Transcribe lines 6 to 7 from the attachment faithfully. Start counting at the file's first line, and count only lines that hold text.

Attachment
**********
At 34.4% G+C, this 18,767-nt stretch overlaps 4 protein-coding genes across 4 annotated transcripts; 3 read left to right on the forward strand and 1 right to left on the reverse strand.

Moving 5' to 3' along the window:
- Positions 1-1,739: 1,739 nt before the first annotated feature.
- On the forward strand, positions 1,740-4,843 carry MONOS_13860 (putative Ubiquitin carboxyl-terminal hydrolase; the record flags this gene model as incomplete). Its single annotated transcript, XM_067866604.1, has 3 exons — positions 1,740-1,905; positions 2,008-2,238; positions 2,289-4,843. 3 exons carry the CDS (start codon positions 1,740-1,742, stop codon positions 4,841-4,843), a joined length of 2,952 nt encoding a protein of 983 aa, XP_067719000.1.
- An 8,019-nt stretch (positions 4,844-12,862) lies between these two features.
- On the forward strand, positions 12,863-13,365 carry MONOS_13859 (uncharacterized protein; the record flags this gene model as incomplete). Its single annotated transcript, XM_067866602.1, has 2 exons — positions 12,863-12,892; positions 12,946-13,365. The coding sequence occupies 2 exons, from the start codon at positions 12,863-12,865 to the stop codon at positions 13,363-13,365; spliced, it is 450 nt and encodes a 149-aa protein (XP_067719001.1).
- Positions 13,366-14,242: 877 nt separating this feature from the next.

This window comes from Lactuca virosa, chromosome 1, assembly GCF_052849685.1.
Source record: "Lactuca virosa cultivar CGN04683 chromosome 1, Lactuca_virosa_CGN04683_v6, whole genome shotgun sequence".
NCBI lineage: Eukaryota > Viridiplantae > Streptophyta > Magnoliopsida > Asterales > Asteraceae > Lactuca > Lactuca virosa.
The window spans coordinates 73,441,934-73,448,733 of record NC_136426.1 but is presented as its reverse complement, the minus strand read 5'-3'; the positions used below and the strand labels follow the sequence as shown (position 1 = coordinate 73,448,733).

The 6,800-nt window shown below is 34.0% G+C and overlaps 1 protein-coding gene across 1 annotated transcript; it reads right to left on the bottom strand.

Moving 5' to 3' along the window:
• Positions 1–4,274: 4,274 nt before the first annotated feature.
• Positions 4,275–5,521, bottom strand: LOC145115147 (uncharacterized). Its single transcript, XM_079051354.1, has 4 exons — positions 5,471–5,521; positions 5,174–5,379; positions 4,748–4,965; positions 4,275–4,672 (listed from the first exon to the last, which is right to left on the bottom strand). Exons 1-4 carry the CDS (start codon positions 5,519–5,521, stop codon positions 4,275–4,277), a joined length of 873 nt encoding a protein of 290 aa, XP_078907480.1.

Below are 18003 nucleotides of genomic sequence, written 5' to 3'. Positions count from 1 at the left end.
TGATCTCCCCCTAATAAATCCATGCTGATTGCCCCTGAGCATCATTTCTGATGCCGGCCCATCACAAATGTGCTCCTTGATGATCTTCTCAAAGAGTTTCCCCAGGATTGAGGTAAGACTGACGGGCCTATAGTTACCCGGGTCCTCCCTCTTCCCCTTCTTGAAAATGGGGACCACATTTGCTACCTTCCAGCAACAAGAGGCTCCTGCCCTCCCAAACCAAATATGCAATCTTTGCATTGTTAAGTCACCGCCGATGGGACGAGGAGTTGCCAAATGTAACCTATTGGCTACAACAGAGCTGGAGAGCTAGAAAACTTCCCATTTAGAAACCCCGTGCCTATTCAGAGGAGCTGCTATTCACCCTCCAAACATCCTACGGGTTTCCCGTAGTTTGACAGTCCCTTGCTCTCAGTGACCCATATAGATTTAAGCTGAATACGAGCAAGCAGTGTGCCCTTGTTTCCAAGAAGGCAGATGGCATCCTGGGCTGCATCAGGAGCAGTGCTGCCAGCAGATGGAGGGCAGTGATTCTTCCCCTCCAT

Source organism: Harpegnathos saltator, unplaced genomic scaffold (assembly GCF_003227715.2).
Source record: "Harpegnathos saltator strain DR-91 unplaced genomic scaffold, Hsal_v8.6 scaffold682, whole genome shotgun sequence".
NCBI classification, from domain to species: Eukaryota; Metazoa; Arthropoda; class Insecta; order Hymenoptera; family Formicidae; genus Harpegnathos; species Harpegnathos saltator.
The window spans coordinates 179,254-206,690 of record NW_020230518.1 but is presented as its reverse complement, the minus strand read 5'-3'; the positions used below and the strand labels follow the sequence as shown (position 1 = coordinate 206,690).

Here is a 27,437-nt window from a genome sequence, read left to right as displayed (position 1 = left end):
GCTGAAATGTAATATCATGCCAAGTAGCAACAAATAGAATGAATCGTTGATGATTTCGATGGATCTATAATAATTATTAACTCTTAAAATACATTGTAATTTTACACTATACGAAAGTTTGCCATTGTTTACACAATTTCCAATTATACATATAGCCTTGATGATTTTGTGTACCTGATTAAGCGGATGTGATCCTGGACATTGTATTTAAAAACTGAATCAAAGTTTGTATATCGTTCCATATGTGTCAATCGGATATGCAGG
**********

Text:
- On the forward strand, positions 12,863-13,365 carry MONOS_13859 (uncharacterized protein; the record flags this gene model as incomplete). Its single annotated transcript, XM_067866602.1, has 2 exons — positions 12,863-12,892; positions 12,946-13,365. The coding sequence occupies 2 exons, from the start codon at positions 12,863-12,865 to the stop codon at positions 13,363-13,365; spliced, it is 450 nt and encodes a 149-aa protein (XP_067719001.1).
- Positions 13,366-14,242: 877 nt separating this feature from the next.